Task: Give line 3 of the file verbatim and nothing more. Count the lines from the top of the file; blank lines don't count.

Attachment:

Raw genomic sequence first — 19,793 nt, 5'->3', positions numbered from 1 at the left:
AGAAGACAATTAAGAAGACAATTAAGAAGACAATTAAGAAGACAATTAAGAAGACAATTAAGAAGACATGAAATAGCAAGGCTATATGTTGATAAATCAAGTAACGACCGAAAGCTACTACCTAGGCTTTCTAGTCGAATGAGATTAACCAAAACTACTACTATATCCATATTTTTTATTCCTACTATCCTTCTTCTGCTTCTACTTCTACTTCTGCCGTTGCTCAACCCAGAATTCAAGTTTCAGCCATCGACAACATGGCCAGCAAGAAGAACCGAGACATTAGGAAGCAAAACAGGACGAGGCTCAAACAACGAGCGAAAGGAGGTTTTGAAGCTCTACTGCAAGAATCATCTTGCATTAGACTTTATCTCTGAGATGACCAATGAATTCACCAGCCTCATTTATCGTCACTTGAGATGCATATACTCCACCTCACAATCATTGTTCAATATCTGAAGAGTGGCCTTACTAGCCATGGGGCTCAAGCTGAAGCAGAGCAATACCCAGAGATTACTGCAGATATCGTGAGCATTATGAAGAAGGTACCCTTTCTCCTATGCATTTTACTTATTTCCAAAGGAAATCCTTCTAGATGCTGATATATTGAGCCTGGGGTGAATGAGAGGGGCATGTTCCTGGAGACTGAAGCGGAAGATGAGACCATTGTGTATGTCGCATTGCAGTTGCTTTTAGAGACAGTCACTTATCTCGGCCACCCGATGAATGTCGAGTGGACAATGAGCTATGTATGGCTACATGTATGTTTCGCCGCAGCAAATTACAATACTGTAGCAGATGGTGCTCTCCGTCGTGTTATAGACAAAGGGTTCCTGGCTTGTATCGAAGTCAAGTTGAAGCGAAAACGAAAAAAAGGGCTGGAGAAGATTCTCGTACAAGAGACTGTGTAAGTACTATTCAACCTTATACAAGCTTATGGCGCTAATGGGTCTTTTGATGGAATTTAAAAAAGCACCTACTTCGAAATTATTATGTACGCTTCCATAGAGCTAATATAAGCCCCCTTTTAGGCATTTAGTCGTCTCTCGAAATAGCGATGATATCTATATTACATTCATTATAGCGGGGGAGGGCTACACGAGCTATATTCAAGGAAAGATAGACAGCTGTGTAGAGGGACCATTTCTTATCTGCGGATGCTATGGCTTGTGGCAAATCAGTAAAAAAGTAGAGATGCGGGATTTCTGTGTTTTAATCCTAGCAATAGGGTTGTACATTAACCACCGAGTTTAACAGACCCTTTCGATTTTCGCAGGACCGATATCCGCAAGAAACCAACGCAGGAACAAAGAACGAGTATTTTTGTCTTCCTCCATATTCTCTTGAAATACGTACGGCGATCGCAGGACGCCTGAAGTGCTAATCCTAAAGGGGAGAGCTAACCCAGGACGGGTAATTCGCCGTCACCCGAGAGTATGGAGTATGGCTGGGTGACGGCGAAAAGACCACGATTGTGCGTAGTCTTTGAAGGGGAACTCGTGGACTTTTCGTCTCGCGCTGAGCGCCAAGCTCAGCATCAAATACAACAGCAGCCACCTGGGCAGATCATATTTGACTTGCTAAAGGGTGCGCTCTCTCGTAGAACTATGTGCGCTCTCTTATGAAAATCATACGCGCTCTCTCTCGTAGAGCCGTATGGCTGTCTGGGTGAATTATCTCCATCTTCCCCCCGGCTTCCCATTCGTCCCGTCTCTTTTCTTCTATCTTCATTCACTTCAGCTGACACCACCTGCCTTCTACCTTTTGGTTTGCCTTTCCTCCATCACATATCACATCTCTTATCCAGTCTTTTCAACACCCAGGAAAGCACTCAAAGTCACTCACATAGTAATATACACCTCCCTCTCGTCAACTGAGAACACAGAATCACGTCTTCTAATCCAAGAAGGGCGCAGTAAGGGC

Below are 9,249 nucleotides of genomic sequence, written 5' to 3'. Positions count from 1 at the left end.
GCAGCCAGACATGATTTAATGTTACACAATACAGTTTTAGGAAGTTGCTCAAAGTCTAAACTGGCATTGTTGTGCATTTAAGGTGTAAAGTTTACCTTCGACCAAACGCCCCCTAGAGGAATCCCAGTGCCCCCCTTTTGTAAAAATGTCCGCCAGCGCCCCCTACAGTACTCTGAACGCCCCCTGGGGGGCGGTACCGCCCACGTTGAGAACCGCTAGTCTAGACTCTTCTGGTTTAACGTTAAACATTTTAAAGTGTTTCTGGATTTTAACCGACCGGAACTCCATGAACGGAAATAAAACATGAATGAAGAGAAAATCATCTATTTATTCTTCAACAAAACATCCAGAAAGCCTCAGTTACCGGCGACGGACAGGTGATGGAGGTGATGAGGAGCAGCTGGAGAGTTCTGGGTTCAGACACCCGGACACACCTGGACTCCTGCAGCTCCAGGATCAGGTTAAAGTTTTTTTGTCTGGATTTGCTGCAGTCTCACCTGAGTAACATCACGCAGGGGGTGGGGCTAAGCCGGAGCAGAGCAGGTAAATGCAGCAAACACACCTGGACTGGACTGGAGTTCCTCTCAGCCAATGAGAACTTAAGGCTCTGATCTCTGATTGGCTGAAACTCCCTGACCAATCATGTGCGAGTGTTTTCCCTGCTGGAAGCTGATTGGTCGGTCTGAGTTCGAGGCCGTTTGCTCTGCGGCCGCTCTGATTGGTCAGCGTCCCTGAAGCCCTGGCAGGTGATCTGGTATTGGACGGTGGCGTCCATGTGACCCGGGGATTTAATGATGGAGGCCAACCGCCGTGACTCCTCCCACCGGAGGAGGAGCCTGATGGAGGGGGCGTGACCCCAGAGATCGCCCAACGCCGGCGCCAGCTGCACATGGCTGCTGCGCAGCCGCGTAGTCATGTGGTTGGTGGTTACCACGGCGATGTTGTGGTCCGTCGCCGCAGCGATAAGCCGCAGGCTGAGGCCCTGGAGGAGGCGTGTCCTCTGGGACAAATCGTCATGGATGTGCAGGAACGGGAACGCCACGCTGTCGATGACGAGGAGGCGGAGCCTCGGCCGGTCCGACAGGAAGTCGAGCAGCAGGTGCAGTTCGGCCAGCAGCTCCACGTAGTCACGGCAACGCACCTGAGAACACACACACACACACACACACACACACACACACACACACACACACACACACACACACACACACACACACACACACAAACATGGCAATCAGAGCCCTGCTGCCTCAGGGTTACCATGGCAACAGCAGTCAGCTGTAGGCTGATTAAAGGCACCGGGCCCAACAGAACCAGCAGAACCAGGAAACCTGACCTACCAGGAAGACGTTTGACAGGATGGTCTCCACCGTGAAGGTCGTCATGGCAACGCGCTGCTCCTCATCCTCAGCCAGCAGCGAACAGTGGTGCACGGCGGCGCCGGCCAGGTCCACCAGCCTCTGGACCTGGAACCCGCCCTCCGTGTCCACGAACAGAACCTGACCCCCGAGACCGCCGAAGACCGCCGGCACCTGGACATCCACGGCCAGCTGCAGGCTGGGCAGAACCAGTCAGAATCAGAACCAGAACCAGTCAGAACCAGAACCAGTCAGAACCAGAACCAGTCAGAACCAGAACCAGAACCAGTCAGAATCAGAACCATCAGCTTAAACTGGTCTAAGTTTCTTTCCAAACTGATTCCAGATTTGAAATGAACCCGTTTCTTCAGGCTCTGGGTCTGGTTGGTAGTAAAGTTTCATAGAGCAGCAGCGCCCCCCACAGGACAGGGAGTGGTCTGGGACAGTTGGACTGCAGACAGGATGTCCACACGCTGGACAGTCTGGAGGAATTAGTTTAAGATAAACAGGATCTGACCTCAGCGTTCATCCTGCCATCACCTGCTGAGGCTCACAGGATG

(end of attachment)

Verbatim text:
Below are 9,249 nucleotides of genomic sequence, written 5' to 3'. Positions count from 1 at the left end.